Perfect match brings hope of life for Ellie
8:00am Friday 31st January 2014 in By Anna Mauremootoo, Senior reporter for Marlborough and Pewsey
Brave Ellie Davidson is recovering well after her life-saving bone marrow transplant on Friday.
When the seven-year-old was diagnosed with leukaemia last September her family was told she would need a bone marrow transplant.
And just before Christmas they discovered a perfect match had been found in Germany.
Her mum Hannah Mortimer, 28, of Riverbourne Road, Collingbourne Ducis, said: “She’s doing really well, better than expected; the doctors are really pleased with her. We were told that she would probably have a sore mouth, it’s called mucositis and it affects all the way from her mouth to her bottom, but at the moment she is eating and drinking well.
“She is on anti-rejection medication and she’s had a nasal feeding tube attached as a precaution for when she’s not able to eat by herself.
“Things can change but at the moment she’s coping really well and just recovering, after everything it’s nice to be on this side of things.”
The transplant process started in mid-January when she went to Bristol Children’s Hospital for chemotherapy and radiotherapy treatment. After undergoing a radiotherapy session on Friday morning, Ellie had the transplant at around 5.30pm.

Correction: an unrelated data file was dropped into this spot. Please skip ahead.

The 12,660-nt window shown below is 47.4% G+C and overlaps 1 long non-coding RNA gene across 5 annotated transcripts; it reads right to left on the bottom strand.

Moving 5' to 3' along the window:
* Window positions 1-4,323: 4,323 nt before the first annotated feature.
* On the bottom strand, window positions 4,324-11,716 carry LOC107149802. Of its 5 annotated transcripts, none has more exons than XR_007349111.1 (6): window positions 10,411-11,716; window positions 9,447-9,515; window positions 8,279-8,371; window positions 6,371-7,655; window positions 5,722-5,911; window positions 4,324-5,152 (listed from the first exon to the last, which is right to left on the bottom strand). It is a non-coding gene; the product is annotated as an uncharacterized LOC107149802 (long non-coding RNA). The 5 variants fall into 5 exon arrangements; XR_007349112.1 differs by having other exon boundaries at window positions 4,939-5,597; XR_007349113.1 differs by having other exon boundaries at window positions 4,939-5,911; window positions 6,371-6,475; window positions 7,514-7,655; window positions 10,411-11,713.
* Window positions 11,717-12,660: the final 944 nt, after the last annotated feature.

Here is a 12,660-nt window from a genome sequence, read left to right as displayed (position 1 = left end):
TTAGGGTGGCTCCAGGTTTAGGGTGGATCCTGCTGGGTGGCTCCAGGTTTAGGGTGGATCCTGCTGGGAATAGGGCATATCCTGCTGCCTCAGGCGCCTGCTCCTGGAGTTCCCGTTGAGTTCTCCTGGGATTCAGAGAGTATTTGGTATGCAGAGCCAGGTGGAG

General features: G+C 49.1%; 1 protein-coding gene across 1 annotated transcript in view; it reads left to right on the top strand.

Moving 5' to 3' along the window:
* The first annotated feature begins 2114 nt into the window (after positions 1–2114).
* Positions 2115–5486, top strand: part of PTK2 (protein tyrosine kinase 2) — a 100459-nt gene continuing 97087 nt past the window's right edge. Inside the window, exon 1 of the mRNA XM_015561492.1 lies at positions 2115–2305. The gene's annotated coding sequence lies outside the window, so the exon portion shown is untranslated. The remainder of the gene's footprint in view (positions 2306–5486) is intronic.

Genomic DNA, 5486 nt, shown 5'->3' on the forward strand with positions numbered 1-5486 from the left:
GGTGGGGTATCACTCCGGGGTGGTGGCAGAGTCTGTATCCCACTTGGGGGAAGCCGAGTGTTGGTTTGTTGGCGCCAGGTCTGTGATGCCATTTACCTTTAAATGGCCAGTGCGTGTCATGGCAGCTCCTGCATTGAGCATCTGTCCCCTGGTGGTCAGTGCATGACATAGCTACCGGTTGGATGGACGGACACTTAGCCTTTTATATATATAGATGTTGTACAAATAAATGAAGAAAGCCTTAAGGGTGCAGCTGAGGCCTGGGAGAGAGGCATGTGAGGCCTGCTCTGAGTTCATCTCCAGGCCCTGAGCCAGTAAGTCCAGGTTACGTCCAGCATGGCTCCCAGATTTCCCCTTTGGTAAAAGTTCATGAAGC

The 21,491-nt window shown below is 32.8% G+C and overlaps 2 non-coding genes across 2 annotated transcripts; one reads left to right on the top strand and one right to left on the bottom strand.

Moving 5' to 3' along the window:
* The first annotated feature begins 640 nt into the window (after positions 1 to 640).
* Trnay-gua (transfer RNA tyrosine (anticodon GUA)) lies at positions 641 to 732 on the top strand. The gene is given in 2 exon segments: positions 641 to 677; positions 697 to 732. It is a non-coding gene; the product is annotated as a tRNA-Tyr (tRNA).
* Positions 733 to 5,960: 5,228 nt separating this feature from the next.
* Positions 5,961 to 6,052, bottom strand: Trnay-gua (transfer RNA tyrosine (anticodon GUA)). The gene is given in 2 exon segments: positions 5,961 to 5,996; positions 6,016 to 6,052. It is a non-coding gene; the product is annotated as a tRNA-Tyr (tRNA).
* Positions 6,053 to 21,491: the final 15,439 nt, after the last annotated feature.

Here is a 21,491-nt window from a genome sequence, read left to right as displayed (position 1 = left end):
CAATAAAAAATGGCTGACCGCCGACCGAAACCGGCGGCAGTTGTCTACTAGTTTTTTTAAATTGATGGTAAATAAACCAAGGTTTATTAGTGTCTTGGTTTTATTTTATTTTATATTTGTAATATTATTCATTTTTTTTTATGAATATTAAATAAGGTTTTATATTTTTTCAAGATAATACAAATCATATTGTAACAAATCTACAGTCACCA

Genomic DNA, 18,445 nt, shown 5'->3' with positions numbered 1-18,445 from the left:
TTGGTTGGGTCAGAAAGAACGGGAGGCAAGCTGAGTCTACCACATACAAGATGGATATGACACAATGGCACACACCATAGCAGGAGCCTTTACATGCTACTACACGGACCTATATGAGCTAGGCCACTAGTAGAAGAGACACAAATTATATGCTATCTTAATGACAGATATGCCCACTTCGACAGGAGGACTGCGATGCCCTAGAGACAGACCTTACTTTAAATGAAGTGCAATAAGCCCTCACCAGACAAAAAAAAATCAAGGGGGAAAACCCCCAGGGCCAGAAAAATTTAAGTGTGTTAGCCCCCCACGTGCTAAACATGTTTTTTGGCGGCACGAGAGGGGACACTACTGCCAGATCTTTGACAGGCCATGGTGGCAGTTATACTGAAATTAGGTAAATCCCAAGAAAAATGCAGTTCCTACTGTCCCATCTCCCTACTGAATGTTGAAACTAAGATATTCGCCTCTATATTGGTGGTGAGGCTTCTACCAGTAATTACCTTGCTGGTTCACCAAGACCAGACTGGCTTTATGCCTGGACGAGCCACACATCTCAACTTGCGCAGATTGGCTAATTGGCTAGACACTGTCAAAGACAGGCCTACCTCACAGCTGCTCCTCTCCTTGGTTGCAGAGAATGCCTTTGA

The procedure, which is similar to a blood transfusion, took approximately an hour and a half.
“I saw a man walking along the corridor with a red box and I thought ‘oh my god that’s it’,” said Miss Mortimer.
“I was so nervous I don’t think I sat down for the whole day but I was excited too.
“She came out of her last radiotherapy session skipping, I’m just so proud of her.”
Ellie will stay on the ward for at least two weeks to make sure her body is using the bone marrow as her own. Then, if her blood count is high enough, she will then move into Sam’s House – a CLIC Sargent Homes from Home for children undergoing bone marrow and stem cell transplants.
Miss Mortimer said: “Sam’s House is just up the hill from the hospital and we’ll be sharing a floor with two other families.
“Me and her dad Richard are going to take it in turns to stay with her there so that I can go home and see Oscar [Ellie’s three-year-old brother] because he can’t come on to the ward.
“It will be a bit more cosy and we won’t have nurses popping in every two minutes to check on her and she’ll go to the hospital at least every two days.”
Ellie’s family expect she will have to stay in Bristol for around three months while she recovers.